Wednesday, May 5, 2010

Student Reflection

by Andrew Piotrowski

Public Benefits

Perhaps one of the greatest aspects of community service is the awareness that a person gains just by going outside the walls of the classroom to realize how vastly different people’s lives can become.  We often become so wrapped up in our own business that we easily overlook how fortunate so many of us (myself included) are to be here at the University of Illinois in Urbana-Champaign.  However, when we allow our social “bubble” to burst, the harsh realities that affect the people outside of campustown set in.  Although it is a sobering and difficult experience, I believe that it is also a very important one, no matter what career path one may choose.

This past Sunday, I was put in charge of holding an informational meeting regarding public benefits that members of the immigrant community may be able to take advantage of.  I organized the session in conjunction with St. John’s Catholic Church at the Newman Center on 6th and Armory.  Although a large part of my objective in holding this session was to promote the social services we offer at ECIRMAC, I was also interested in hearing from the individuals who attended about each of their individual stories.  Turnout for the meeting was lower than I had hoped, but my classmate Victor and I were able to take questions from all who attended.  Among those was a woman with her 96-year old grandmother, who had just recently come here from a dangerous part of Puerto Vallarta, Mexico.  She was unfortunately experiencing health problems, and was trying to acquire a medical card from the state so that she could receive treatments for her health.  Her granddaughter, a low-income woman who has lived here for awhile, was hoping to apply for the card on her behalf, as she is now a permanent resident of the US.  Although the elderly woman has been allowed in the country by way of an emergency visa, the visa expires in 6 months and the woman will be hard-pressed to renew it, not to mention that the state does not offer the same benefits to this woman as they do to residents.  It is so disheartening to think that we live in a country where a 96-year old woman cannot get proper health treatment because of an inability to pay out of pocket, and still more saddening that she would most likely not even be included in the newly-passed healthcare reform, because of all the revisions made to the legislation concerning non-citizens.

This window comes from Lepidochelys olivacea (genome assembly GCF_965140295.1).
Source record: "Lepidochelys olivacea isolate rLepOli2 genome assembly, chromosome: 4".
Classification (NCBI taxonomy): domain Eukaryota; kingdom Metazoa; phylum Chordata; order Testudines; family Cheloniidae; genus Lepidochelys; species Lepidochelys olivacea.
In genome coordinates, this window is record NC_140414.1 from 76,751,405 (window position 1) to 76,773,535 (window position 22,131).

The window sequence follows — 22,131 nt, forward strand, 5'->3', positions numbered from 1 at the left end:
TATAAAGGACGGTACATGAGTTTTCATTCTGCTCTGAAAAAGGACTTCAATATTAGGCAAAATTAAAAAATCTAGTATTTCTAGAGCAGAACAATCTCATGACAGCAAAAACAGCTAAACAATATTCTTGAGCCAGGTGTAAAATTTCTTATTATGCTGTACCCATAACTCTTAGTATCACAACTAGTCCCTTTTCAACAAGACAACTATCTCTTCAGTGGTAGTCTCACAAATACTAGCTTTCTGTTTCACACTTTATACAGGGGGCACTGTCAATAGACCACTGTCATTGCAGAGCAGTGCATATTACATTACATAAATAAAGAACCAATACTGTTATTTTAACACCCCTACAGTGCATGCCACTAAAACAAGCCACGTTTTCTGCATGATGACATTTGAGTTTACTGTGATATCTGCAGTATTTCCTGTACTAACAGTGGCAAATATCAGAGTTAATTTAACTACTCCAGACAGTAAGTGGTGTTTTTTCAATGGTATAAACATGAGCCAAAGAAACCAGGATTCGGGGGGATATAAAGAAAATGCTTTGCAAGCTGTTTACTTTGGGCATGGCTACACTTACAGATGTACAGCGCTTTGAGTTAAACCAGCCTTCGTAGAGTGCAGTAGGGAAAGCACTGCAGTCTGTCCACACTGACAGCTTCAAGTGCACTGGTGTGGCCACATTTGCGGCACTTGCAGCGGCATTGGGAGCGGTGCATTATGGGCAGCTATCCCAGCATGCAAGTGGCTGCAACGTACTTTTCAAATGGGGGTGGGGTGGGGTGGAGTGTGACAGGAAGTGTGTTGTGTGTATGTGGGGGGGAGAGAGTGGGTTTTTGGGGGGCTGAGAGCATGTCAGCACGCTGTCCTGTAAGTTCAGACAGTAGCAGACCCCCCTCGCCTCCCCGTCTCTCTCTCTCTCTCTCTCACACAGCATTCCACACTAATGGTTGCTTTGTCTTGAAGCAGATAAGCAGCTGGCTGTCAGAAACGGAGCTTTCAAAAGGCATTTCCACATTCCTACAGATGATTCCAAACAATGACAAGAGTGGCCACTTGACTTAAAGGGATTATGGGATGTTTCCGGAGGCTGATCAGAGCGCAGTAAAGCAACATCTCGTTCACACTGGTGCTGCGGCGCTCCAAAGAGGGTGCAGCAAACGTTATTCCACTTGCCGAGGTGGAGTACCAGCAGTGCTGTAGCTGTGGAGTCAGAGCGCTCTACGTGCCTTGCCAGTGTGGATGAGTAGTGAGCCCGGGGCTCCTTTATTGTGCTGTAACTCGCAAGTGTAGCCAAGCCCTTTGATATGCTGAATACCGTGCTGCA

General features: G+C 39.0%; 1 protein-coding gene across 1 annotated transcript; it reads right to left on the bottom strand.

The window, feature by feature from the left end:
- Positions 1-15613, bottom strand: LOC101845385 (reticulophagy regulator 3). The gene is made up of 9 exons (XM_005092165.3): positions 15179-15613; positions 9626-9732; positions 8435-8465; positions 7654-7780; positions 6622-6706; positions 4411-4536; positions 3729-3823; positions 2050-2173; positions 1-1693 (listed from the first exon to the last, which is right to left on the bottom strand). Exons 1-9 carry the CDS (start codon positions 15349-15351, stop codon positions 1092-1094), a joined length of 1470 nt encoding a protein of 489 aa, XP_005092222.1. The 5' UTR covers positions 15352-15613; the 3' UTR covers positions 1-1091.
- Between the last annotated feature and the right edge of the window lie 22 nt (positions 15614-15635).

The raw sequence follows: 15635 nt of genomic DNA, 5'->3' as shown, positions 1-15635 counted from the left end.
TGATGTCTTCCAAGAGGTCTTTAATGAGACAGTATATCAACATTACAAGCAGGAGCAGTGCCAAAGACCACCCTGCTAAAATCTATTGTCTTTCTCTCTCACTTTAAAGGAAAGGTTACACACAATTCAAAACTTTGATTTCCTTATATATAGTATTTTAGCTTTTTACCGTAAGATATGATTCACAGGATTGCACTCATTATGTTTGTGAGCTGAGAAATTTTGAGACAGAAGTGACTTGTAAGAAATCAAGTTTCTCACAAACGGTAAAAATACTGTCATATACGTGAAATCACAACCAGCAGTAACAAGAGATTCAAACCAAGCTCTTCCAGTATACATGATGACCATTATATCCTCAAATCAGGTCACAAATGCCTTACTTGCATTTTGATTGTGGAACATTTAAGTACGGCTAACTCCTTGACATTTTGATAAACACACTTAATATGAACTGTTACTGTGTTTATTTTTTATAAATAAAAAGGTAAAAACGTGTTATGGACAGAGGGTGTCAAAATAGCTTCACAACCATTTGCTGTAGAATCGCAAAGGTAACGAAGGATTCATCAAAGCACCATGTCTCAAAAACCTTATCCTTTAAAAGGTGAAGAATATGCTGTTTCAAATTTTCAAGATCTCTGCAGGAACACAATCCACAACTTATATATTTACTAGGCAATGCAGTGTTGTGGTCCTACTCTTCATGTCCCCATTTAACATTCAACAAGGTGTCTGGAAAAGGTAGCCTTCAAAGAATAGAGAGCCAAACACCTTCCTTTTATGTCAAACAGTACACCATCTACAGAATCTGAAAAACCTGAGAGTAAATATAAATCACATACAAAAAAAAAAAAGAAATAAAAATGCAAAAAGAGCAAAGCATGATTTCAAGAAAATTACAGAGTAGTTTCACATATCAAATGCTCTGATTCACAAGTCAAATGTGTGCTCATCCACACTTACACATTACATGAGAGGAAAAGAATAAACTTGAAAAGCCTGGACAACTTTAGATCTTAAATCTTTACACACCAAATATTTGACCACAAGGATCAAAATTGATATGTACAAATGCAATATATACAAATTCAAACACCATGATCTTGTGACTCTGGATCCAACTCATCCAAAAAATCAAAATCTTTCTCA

The second story that Victor and I heard was from a middle-aged, low-income gentleman who also happened to live in Puerto Vallarta until four years ago, when he packed his things and came to this country in hopes of a more fruitful living for his family back home.  Since his arrival, he has encountered several obstacles to accomplishing his objective.  According to him, he was found by authorities after a warranted search of his business uncovered a cocaine-dealing operation that was being run by this man’s friends, allegedly unbeknownst to him.  He now faces deportation charges and is in the midst of a series of court dates to decide his fate.  Unlike many immigrants, this man is hopeful about the prospect of returning home.  He says he misses his family too much, and wants to spend time with his children before they are grown.  Before that could take place, another obstacle was thrown his way.  This past year, it was revealed to him that he fathered a child here without even knowing it.  The mother, an American citizen, had never come forth with the information until DCFS intervened and sought to place the child in protective care, due to the mother’s inability to properly care for this two-year old boy.  The man willfully submitted to a DNA test, and is now in the process of trying to raise the child on his own.  He is more than willing to act responsibly in dealing with his past indiscretions, and to make sure that the child has a family to care for him properly, and this was particularly inspiring to me, given all of the negative information presented today about low-income families and improper childcare.

It was really gratifying to me when I walked into the center Tuesday afternoon to find that very same man sitting in the office, talking to one of our full-time staff members, Deborah.  I translated the information that he was communicating about his predicament, and Deborah assured us that although he will have to comply with everything DCFS requires of him, there is a good chance that he will be able to not only achieve full custody of the boy, but also take him back to Puerto Vallarta to live with his family.  Thankfully, the man followed my advice to come in with all the documentation he had received from court and from DCFS, so that we could assist him.  Although it would have been great to see more members of the immigrant community attending the meeting, the people who did attend, such as this man, could have life-changing effects as result of our efforts.  To know that our community is being better served by organizations such as ECIRMAC and the efforts of its staff, no matter how small of an act, is a truly satisfying experience.

Tuesday, May 4, 2010